The experts shared their forecasts for the reform process in Belarus, Georgia and Ukraine

In Berlin we combined the presentation of the EaP Index to the German audience with the discussion on the reform process in three EaP countries that had parliamentary elections this autumn – Belarus, Georgia and Ukraine. The event that took place on 13 November 2012 at the premises of DGAP was co-organised by the German Council on Foreign Relations (DGAP, Berlin) and the International Renaissance Foundation (IRF, Kiev). The event was moderated by Stefan Meister of DGAP.

Antje Leendertse, Envoy for Eastern Europe, Caucasus and Central Asia of the German Foreign Office outlined the EU’s eastern policy before the Eastern Partnership Summit in Vilnius in autumn 2013. She mentioned that implementation of the Eastern Partnership Roadmap, the instrument the EU delivered in May 2012, will serve as a reference point for the EU in assessing the progress of EaP countries. During the Summit in Vilnius the EU will reiterate its offer to EaP countries and will show that it offers good tools to support transformation of these countries. It has also become clear that the EaP region is very diverse and the EU needs a tailor-made approach to deal with each EaP country. A number of specific challenges, which have to do with each of the country, will have to be addressed before Vilnius.

Oleksandr Sushko (Institute of Euro-Atlantic Cooperation from Kyiv) who spoke about the reform challenges for Ukraine following the parliamentary elections that took place on 28 October 2012 raised a few points. First, during these elections Ukrainian society demonstrated that it wants democracy and European integration. The ruling Party of Regions has received majority in the new elected parliament only due to the satellites, such as MPs who ran as independents in single-mandate constituencies and the Communist Party, but not on its own right. More voters preferred oppositional parties. Thus, although the conduct of elections on the part of authorities was a step back, where society is concerned, we can witness some progress. This creates good grounds for competitive politics in the new parliament. Second, when it comes to EU-Ukraine relations, the question of whether the EU has a “Plan B” remains open. Apparently it will be difficult for the EU to agree to sign the Association Agreement given that both the elections were not free and fair, and the leaders of the opposition remain behind the prison bars.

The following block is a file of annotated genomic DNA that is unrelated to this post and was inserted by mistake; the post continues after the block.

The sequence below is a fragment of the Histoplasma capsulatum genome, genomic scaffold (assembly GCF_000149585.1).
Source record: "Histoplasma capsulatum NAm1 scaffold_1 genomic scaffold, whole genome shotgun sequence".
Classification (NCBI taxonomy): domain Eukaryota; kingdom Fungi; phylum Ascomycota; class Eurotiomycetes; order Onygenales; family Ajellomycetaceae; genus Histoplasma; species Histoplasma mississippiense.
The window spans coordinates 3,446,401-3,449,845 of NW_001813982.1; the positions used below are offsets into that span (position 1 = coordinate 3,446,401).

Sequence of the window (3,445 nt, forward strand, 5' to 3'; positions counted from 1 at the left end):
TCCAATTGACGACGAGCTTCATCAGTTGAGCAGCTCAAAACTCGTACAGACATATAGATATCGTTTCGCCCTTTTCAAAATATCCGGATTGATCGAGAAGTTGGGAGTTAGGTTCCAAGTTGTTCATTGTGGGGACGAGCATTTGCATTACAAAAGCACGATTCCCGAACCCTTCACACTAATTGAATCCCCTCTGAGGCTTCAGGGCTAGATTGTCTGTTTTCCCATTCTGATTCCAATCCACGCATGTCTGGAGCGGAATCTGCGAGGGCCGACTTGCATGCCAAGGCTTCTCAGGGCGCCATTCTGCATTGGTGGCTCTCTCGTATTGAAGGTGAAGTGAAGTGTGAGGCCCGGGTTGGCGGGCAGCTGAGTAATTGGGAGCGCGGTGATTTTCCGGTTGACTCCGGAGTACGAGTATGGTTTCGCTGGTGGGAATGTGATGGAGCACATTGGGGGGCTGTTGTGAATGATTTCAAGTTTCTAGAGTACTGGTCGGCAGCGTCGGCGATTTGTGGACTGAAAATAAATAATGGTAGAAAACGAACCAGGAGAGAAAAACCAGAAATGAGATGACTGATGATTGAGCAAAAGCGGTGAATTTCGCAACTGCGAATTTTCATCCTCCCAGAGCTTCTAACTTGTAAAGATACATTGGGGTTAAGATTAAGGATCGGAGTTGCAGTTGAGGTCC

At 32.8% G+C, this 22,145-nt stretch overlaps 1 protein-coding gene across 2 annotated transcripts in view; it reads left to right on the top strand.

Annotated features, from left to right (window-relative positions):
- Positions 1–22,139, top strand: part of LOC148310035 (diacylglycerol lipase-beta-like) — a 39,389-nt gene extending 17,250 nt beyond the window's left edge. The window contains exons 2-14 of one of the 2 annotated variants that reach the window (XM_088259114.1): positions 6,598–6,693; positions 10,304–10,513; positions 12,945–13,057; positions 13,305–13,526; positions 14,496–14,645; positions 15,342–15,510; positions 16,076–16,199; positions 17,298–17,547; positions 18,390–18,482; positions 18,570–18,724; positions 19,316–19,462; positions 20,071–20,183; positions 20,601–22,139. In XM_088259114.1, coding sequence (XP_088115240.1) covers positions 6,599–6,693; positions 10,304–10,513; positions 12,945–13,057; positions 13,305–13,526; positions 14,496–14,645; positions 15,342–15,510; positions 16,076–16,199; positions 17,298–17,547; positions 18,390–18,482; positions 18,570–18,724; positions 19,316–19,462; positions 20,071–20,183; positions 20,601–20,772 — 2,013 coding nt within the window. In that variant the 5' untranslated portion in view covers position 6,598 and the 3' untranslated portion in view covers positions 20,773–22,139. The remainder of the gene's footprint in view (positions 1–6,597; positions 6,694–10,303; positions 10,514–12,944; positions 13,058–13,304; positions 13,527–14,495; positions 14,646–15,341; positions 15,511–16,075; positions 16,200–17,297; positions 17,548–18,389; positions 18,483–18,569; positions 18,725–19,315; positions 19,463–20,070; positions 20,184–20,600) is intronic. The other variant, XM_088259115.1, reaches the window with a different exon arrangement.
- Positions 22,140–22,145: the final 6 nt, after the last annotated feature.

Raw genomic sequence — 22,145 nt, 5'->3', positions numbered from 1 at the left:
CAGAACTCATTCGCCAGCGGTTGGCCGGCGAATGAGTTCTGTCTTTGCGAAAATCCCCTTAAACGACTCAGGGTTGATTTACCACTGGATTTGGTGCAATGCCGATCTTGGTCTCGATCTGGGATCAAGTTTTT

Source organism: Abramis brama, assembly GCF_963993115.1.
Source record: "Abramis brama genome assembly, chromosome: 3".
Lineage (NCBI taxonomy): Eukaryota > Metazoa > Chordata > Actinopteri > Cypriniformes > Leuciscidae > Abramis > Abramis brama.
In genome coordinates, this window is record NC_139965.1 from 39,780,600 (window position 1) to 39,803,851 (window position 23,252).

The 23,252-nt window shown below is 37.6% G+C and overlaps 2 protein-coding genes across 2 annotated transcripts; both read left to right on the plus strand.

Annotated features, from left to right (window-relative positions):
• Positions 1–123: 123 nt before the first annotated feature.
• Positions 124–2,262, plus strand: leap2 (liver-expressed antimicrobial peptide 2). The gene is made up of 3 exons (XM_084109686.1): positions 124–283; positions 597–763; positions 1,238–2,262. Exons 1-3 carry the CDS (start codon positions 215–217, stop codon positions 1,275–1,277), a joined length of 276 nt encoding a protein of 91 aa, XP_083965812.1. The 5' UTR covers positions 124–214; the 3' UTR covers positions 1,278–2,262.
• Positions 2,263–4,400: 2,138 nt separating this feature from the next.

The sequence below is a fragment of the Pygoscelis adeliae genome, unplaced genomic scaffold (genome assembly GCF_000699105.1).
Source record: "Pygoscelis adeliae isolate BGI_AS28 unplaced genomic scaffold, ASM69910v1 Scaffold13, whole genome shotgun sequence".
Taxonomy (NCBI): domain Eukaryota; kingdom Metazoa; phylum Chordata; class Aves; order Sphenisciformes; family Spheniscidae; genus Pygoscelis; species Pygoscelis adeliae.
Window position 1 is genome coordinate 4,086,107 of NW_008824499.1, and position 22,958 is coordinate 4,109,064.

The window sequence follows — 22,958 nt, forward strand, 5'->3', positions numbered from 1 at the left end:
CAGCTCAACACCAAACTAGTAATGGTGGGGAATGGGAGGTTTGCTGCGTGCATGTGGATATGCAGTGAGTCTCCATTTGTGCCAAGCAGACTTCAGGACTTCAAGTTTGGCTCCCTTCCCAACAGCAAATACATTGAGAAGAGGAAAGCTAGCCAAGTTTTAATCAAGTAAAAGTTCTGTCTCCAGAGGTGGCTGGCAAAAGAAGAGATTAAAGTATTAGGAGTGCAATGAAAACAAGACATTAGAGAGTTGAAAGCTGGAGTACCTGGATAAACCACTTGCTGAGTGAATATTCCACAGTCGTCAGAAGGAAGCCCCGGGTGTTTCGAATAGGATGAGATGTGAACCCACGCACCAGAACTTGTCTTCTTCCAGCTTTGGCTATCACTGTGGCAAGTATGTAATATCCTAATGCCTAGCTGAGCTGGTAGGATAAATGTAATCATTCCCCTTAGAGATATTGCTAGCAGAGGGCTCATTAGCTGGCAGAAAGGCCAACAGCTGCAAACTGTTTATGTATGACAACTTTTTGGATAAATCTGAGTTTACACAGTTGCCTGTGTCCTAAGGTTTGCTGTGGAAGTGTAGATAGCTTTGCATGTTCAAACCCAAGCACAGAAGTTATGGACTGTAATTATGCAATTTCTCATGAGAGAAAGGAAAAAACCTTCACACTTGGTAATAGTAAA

Siarhei Bohdan (Belarus Institute for Strategic Studies from Minsk) reflected on developments in Belarus following the parliamentary elections in September 2012. According to Bohdan, what happened in Belarus can hardly be called elections. The fact that oppositional parties refused to run deprived them of the opportunity to use whatever limited means to reach out to people and communicate alternative views. Opposition in Belarus remains week, disoriented and unpopular among the society. Yet, there are some positive developments. New civil society movements emerged in Belarus already before the 2010 presidential elections. They use alternative tactics – building political capital through acting on the local, grass-root level. One of the examples could be the "Tell the Truth" movement, which launched a campaign against a joint Chinese-Belarusian industrial park planned near the town of Smolevichi http://sto..super-active/. As the result the authorities had to meet people and respond to the complaints.